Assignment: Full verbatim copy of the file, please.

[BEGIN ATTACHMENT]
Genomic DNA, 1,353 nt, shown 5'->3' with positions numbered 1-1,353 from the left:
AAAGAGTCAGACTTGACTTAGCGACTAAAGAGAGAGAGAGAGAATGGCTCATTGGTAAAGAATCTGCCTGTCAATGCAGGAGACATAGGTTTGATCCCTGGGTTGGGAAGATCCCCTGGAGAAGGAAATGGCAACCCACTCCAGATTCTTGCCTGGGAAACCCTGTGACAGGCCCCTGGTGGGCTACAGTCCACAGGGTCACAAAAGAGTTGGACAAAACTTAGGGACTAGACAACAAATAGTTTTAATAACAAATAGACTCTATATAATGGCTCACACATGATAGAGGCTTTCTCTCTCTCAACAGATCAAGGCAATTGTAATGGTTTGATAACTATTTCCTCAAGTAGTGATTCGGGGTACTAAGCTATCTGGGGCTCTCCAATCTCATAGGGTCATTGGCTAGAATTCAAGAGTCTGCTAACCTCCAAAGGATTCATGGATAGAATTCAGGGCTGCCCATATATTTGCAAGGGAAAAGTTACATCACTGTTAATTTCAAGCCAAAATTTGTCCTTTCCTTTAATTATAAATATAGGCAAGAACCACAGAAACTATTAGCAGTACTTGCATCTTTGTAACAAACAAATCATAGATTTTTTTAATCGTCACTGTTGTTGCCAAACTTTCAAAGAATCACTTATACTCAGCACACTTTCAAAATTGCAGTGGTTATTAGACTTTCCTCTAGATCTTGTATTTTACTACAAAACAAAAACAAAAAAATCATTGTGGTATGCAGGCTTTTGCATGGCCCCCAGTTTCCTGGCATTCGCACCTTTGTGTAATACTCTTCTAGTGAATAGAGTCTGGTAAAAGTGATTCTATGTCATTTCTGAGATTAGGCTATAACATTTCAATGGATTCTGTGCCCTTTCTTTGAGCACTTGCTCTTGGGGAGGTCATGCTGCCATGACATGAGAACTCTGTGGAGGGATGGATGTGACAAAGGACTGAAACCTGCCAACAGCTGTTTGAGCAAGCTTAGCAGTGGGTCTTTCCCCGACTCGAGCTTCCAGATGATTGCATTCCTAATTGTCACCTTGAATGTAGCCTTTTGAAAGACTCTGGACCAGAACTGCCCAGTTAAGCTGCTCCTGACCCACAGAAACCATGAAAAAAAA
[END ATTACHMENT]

Genomic DNA, 1,353 nt, shown 5'->3' with positions numbered 1-1,353 from the left:
AAAGAGTCAGACTTGACTTAGCGACTAAAGAGAGAGAGAGAGAATGGCTCATTGGTAAAGAATCTGCCTGTCAATGCAGGAGACATAGGTTTGATCCCTGGGTTGGGAAGATCCCCTGGAGAAGGAAATGGCAACCCACTCCAGATTCTTGCCTGGGAAACCCTGTGACAGGCCCCTGGTGGGCTACAGTCCACAGGGTCACAAAAGAGTTGGACAAAACTTAGGGACTAGACAACAAATAGTTTTAATAACAAATAGACTCTATATAATGGCTCACACATGATAGAGGCTTTCTCTCTCTCAACAGATCAAGGCAATTGTAATGGTTTGATAACTATTTCCTCAAGTAGTGATTCGGGGTACTAAGCTATCTGGGGCTCTCCAATCTCATAGGGTCATTGGCTAGAATTCAAGAGTCTGCTAACCTCCAAAGGATTCATGGATAGAATTCAGGGCTGCCCATATATTTGCAAGGGAAAAGTTACATCACTGTTAATTTCAAGCCAAAATTTGTCCTTTCCTTTAATTATAAATATAGGCAAGAACCACAGAAACTATTAGCAGTACTTGCATCTTTGTAACAAACAAATCATAGATTTTTTTAATCGTCACTGTTGTTGCCAAACTTTCAAAGAATCACTTATACTCAGCACACTTTCAAAATTGCAGTGGTTATTAGACTTTCCTCTAGATCTTGTATTTTACTACAAAACAAAAACAAAAAAATCATTGTGGTATGCAGGCTTTTGCATGGCCCCCAGTTTCCTGGCATTCGCACCTTTGTGTAATACTCTTCTAGTGAATAGAGTCTGGTAAAAGTGATTCTATGTCATTTCTGAGATTAGGCTATAACATTTCAATGGATTCTGTGCCCTTTCTTTGAGCACTTGCTCTTGGGGAGGTCATGCTGCCATGACATGAGAACTCTGTGGAGGGATGGATGTGACAAAGGACTGAAACCTGCCAACAGCTGTTTGAGCAAGCTTAGCAGTGGGTCTTTCCCCGACTCGAGCTTCCAGATGATTGCATTCCTAATTGTCACCTTGAATGTAGCCTTTTGAAAGACTCTGGACCAGAACTGCCCAGTTAAGCTGCTCCTGACCCACAGAAACCATGAAAAAAAA